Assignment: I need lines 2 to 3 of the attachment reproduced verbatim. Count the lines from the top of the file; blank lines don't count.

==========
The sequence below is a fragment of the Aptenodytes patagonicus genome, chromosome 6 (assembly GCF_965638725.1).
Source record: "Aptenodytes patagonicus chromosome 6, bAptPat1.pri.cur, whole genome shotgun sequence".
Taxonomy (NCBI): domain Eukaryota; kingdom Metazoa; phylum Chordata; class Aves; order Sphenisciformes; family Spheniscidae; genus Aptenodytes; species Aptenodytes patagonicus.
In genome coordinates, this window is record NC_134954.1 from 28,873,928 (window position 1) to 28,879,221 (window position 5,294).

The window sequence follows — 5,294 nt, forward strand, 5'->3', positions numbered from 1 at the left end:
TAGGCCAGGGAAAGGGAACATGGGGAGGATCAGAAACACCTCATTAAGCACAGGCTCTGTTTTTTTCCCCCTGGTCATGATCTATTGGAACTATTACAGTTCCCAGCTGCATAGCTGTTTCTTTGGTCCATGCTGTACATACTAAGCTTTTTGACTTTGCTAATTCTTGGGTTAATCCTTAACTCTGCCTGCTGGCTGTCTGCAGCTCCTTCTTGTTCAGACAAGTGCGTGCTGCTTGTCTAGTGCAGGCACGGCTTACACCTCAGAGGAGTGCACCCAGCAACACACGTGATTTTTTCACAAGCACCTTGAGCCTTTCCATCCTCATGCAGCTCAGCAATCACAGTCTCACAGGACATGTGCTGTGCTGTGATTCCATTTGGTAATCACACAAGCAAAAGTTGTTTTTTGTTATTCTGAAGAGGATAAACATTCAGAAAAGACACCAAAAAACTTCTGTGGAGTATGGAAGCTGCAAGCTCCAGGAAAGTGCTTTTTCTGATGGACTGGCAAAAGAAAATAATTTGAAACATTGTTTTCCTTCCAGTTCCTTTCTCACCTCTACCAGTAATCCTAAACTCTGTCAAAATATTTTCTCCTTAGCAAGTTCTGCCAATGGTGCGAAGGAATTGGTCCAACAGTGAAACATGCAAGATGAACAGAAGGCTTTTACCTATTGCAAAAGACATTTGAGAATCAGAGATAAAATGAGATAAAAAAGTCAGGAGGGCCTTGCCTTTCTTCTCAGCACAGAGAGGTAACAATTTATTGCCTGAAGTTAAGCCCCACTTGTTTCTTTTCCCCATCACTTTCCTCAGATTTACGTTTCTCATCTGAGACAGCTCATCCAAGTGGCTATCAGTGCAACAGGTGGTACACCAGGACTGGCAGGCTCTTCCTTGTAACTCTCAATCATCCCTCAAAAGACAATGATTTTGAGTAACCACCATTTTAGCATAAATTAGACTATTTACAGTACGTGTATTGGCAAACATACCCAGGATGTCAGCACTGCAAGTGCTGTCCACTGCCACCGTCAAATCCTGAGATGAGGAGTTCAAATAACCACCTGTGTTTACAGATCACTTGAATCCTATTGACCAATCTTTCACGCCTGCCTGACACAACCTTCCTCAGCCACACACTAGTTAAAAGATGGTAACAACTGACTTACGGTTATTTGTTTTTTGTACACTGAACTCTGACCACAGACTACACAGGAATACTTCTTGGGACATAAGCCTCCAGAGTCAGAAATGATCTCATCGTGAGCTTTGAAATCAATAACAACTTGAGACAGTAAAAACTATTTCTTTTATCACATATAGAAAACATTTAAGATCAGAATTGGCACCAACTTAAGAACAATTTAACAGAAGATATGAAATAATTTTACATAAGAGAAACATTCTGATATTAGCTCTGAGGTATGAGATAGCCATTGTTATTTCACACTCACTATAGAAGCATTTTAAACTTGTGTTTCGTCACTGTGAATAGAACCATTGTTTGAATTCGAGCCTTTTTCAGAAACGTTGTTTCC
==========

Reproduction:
Source record: "Aptenodytes patagonicus chromosome 6, bAptPat1.pri.cur, whole genome shotgun sequence".
Taxonomy (NCBI): domain Eukaryota; kingdom Metazoa; phylum Chordata; class Aves; order Sphenisciformes; family Spheniscidae; genus Aptenodytes; species Aptenodytes patagonicus.